Gas propane burner pipes are used in barbecues to allow the flow of gas to exit holes within the pipe, causing the subsequent flame to barbecue the food. The pipes can be made from standard 3/4-inch steel gas supply pipe, which comes in various lengths. Holes are drilled through one side of the pipe to allow gas to escape, which can be created with different diameter drill bits to allow for the desired size of flame. A DIY propane burner can be assembled with a few materials and installed in a barbecue to allow the gas to light a flame below the grill rack.
Always follow safety precautions when lighting propane gas in order to avoid explosions or out-of-control flames.
How to Build a Homemade Propane Burner
Purchase the correct length of 3/4-inch steep gas pipe to fit the homemade propane burner. Make sure the pipe is factory-threaded at both ends. Place a strip of insulation or duct tape along each side of the pipe and tighten the pipe horizontally in a vise (the tape will rest against the vise jaws and prevent scratching).
Clean both end threads using a steel brush. Use a small brush to apply threading compound around the thread on one end of the pipe. Screw on a steel end cap to the thread by hand. Tighten it in place using a pipe wrench.
Add Gas Holes to the Pipe
Measure a series of marks in a straight line along the top of the pipe. The number of marks corresponds to the number of gas holes desired in the pipe. Rest the end of a center punch on each mark and tap the other end of the punch with a hammer. This creates small notches in the pipe so the holes can be more easily drilled.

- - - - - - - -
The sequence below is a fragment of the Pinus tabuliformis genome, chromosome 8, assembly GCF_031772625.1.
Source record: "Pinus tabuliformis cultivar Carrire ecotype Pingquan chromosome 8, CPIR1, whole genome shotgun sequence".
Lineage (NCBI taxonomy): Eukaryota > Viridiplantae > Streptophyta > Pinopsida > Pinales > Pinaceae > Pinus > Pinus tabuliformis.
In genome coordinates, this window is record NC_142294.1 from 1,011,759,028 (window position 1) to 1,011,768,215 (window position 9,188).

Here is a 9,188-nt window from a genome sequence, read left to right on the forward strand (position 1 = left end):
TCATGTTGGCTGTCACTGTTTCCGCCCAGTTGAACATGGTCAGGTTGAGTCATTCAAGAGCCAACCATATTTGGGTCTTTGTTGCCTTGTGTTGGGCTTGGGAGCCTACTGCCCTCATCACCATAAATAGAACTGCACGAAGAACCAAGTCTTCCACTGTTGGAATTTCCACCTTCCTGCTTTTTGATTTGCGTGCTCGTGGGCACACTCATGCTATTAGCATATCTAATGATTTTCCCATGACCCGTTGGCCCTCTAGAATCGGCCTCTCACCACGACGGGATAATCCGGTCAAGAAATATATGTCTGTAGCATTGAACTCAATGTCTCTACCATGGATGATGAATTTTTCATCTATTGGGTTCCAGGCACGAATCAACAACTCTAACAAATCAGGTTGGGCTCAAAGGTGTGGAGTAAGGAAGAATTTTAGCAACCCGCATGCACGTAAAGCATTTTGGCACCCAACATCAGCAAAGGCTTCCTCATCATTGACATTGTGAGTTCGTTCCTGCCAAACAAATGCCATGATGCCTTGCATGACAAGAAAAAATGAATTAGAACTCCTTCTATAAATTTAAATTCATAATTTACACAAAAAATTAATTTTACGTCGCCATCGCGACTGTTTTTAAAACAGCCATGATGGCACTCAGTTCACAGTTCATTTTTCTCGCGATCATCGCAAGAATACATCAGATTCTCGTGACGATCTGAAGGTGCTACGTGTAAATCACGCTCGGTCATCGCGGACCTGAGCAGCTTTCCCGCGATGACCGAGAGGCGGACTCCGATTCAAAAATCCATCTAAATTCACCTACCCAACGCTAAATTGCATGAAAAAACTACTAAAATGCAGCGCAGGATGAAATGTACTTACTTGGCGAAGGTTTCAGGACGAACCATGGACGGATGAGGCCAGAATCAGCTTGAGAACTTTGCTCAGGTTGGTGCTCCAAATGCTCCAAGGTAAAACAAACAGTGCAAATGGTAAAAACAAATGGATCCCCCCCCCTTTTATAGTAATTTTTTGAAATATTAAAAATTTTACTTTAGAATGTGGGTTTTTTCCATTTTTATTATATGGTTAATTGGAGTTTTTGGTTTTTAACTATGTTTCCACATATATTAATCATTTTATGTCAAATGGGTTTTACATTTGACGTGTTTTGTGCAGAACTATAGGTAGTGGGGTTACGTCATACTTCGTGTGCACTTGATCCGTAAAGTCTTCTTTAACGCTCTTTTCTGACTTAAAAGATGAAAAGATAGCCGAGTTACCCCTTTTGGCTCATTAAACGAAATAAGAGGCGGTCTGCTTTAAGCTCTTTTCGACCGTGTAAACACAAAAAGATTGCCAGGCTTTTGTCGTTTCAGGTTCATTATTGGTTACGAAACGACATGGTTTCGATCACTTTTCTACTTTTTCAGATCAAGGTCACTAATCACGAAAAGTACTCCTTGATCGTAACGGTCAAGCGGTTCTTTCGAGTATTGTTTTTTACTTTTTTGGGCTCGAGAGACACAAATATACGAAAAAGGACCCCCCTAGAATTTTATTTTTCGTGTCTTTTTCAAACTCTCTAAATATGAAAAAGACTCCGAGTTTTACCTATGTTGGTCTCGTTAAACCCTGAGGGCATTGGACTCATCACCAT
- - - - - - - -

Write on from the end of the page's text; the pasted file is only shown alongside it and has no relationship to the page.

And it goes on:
Rest the tip of a 3/16-inch steel drill bit in each notch and drill holes through one side of the pipe. Place the tip of a reamer into each hole and turn it a couple of times to remove any small metal burrs. Loosen the vise, remove the pipe and pull off the tape from the sides.
Install the Propane Forge Burner to the Barbecue
To install the gas pipe on a barbecue, apply threading compound to the thread on the remaining end of the gas pipe and screw on a steel coupling. Tighten the coupling in place with the wrench. Thread the coupling onto the gas supply line on one side of the barbecue, making sure the holes on the pipe face up. Again, tighten it in place with the wrench. These connections need to be tight in order to avoid gas leaks.
Steve Sloane started working as a freelance writer in 2007. He has written articles for various websites, using more than a decade of DIY experience to cover mostly construction-related topics. He also writes movie reviews for Inland SoCal. Sloane holds a Bachelor of Arts in creative writing and film theory from the University of California, Riverside.